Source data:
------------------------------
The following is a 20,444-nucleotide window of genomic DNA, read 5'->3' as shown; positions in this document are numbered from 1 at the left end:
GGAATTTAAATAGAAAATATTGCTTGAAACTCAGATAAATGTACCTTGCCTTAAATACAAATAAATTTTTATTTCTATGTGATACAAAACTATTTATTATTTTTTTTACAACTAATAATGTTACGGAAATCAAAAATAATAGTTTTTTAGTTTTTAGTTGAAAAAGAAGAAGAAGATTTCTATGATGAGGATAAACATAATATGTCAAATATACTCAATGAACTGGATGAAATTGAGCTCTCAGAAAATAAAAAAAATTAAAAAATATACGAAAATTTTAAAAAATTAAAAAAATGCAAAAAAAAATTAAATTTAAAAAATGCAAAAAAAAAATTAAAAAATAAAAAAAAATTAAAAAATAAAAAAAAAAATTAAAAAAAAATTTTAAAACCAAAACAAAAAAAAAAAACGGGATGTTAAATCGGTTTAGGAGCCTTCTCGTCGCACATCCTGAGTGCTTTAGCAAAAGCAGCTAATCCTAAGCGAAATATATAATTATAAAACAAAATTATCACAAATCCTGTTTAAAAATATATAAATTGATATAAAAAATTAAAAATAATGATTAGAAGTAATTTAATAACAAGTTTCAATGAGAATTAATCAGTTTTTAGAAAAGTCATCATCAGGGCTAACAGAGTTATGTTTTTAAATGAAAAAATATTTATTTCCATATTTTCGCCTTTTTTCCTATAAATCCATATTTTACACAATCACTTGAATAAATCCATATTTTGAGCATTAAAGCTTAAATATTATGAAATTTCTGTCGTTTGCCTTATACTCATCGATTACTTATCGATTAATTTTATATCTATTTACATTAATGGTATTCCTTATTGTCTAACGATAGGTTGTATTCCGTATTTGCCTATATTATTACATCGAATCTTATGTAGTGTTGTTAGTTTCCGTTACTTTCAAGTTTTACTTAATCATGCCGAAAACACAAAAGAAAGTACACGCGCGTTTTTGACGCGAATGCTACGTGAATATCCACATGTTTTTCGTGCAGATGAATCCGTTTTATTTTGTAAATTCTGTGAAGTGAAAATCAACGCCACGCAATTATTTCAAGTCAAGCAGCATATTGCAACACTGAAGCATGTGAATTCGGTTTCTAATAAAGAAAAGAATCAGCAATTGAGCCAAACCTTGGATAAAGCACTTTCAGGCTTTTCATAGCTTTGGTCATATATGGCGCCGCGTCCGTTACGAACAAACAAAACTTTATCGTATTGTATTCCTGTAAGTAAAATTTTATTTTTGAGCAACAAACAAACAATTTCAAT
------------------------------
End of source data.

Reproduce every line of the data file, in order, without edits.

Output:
The following is a 20,444-nucleotide window of genomic DNA, read 5'->3' as shown; positions in this document are numbered from 1 at the left end:
GGAATTTAAATAGAAAATATTGCTTGAAACTCAGATAAATGTACCTTGCCTTAAATACAAATAAATTTTTATTTCTATGTGATACAAAACTATTTATTATTTTTTTTACAACTAATAATGTTACGGAAATCAAAAATAATAGTTTTTTAGTTTTTAGTTGAAAAAGAAGAAGAAGATTTCTATGATGAGGATAAACATAATATGTCAAATATACTCAATGAACTGGATGAAATTGAGCTCTCAGAAAATAAAAAAAATTAAAAAATATACGAAAATTTTAAAAAATTAAAAAAATGCAAAAAAAAATTAAATTTAAAAAATGCAAAAAAAAAATTAAAAAATAAAAAAAAATTAAAAAATAAAAAAAAAAATTAAAAAAAAATTTTAAAACCAAAACAAAAAAAAAAAACGGGATGTTAAATCGGTTTAGGAGCCTTCTCGTCGCACATCCTGAGTGCTTTAGCAAAAGCAGCTAATCCTAAGCGAAATATATAATTATAAAACAAAATTATCACAAATCCTGTTTAAAAATATATAAATTGATATAAAAAATTAAAAATAATGATTAGAAGTAATTTAATAACAAGTTTCAATGAGAATTAATCAGTTTTTAGAAAAGTCATCATCAGGGCTAACAGAGTTATGTTTTTAAATGAAAAAATATTTATTTCCATATTTTCGCCTTTTTTCCTATAAATCCATATTTTACACAATCACTTGAATAAATCCATATTTTGAGCATTAAAGCTTAAATATTATGAAATTTCTGTCGTTTGCCTTATACTCATCGATTACTTATCGATTAATTTTATATCTATTTACATTAATGGTATTCCTTATTGTCTAACGATAGGTTGTATTCCGTATTTGCCTATATTATTACATCGAATCTTATGTAGTGTTGTTAGTTTCCGTTACTTTCAAGTTTTACTTAATCATGCCGAAAACACAAAAGAAAGTACACGCGCGTTTTTGACGCGAATGCTACGTGAATATCCACATGTTTTTCGTGCAGATGAATCCGTTTTATTTTGTAAATTCTGTGAAGTGAAAATCAACGCCACGCAATTATTTCAAGTCAAGCAGCATATTGCAACACTGAAGCATGTGAATTCGGTTTCTAATAAAGAAAAGAATCAGCAATTGAGCCAAACCTTGGATAAAGCACTTTCAGGCTTTTCATAGCTTTGGTCATATATGGCGCCGCGTCCGTTACGAACAAACAAAACTTTATCGTATTGTATTCCTGTAAGTAAAATTTTATTTTTGAGCAACAAACAAACAATTTCAAT